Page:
Hear candid conversations between people conquering cancer – patients, their family and friends, and doctors and researchers working to help us all.
It’s one of the worst things Claire Paxman can recall: She’s 14, using orange-handled kitchen scissors to cut her mother’s hair.
“You shouldn’t be standing in the bathroom cutting your mom’s hair because of chemotherapy,” says Claire of that defining childhood moment and the first time she saw her mother cry. “I should have been shopping with her or teenage arguing with her.”
Though hair loss is a common chemotherapy side-effect, the visible sign of cancer treatment is often the most dreaded by patients.
How Does Scalp Cooling Work?
To help patients keep their hair during chemo treatments, the Paxmans created a scalp cooling device to restrict the amount of blood flow and chemotherapy that reaches a patient’s hair follicles.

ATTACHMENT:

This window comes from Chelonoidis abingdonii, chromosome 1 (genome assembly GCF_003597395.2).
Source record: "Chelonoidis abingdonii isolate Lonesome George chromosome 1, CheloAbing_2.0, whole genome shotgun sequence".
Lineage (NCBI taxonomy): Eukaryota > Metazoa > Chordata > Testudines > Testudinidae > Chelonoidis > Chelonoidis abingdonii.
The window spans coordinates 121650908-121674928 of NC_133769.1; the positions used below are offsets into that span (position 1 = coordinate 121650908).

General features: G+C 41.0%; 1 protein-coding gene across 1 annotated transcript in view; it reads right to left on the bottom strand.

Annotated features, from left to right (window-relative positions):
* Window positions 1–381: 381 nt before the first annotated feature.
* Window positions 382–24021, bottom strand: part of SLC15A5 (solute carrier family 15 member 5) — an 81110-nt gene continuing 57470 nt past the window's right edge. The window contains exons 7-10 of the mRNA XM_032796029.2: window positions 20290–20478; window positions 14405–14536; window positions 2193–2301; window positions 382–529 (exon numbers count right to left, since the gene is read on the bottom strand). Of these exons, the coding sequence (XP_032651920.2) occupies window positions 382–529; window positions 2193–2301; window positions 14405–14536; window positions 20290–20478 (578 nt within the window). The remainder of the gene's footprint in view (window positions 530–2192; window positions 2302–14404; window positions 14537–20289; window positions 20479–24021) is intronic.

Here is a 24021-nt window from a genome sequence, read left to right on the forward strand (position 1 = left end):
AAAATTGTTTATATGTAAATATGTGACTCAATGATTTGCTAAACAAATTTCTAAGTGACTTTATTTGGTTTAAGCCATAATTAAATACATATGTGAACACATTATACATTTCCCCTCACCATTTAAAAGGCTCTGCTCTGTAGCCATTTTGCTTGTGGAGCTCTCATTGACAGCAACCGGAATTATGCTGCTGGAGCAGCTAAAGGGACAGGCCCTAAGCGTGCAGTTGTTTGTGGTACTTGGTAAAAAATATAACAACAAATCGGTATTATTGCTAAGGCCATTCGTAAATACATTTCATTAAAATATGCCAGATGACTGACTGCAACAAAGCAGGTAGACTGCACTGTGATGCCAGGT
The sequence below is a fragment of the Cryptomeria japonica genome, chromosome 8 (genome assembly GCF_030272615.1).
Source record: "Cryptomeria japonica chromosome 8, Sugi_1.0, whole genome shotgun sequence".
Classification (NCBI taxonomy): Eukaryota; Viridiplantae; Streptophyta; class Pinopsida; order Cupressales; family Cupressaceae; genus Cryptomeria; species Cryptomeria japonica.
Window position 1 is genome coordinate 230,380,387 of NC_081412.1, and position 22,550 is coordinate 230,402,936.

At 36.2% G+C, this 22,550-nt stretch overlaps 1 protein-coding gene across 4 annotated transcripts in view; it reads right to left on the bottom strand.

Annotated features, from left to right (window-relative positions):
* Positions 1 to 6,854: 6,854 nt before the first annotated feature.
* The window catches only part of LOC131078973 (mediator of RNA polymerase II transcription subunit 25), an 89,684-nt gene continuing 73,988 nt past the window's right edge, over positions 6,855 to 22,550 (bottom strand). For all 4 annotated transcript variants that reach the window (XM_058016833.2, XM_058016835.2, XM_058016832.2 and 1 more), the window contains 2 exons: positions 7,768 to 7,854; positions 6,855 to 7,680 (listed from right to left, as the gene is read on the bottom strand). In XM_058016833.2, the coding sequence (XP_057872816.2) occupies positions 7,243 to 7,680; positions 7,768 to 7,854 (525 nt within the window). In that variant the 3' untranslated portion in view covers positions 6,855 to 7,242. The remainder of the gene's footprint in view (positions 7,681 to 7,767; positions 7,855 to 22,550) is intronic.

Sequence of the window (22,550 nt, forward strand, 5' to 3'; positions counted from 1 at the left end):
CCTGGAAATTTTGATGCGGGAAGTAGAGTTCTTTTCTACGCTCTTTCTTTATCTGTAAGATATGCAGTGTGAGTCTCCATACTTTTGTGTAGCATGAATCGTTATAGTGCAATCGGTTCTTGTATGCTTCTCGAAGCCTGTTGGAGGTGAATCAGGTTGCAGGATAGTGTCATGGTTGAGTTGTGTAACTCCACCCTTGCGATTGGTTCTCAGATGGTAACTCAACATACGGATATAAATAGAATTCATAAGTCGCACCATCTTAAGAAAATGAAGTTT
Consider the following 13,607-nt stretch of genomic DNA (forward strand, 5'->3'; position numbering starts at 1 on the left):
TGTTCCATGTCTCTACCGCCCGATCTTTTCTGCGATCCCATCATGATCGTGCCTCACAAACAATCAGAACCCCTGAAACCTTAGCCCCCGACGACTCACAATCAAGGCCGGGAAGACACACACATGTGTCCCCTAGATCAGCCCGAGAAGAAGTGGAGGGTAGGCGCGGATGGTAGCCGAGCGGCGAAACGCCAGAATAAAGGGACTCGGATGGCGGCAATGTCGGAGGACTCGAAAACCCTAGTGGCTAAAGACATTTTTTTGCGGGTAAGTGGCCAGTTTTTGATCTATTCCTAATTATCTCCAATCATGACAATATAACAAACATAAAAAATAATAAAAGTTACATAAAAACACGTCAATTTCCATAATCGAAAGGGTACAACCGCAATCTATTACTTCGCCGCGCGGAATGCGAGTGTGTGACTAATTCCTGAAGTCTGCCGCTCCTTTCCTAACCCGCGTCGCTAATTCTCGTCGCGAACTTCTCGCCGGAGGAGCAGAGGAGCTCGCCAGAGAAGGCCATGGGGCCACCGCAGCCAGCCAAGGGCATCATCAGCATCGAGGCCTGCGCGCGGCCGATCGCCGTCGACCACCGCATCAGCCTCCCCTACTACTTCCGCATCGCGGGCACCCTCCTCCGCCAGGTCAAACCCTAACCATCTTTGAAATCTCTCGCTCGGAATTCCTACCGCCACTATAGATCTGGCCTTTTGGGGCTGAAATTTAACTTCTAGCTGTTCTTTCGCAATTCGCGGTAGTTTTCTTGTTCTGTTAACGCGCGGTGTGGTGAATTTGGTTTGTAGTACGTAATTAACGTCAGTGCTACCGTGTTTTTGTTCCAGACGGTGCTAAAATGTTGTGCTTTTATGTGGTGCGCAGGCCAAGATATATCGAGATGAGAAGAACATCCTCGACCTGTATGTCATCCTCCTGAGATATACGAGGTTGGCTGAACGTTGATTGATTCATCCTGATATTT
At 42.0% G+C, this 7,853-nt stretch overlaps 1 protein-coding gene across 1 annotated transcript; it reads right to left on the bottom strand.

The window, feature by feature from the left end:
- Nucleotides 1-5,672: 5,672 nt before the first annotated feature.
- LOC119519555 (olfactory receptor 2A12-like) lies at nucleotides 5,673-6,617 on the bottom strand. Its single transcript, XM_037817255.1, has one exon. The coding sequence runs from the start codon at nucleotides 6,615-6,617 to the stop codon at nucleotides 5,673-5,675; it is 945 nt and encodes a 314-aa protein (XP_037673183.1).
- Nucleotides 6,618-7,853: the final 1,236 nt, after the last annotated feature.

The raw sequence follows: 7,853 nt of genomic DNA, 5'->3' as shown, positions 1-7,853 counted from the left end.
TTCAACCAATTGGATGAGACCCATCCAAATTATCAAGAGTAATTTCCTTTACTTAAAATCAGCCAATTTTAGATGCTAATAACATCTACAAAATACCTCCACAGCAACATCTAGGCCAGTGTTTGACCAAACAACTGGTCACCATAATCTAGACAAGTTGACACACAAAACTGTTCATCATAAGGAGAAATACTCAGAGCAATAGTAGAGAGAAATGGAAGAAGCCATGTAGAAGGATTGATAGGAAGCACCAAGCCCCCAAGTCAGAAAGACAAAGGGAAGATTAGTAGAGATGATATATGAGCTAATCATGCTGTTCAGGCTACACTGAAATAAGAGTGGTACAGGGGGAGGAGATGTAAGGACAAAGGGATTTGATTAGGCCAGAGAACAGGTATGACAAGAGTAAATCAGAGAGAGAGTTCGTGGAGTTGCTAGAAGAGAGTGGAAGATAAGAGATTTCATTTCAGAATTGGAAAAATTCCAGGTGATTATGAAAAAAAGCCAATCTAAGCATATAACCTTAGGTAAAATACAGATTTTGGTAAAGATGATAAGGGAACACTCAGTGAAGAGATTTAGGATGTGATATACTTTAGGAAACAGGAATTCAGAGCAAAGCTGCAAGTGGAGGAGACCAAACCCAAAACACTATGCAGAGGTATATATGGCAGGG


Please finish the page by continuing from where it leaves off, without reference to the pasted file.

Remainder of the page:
“What happens is, we cool the scalp of the patient for about 30 minutes before the chemotherapy infusion, during the chemotherapy infusion, and on average 90 minutes after, depending on the type of chemotherapy,” explains Rich.
As the Paxmans discovered with their mom and have learned from others, patients have personal and unique motivations to keep their hair.
“We know about people who've got parents with Alzheimer's, dementia and they don't want them to not recognize them,” says Claire.
“Just tens and tens of thousands of individual reasons why people want to keep their hair,” adds Rich, “and the last one is vanity.”
In this episode, a brother and sister honor their late mother through action and innovation.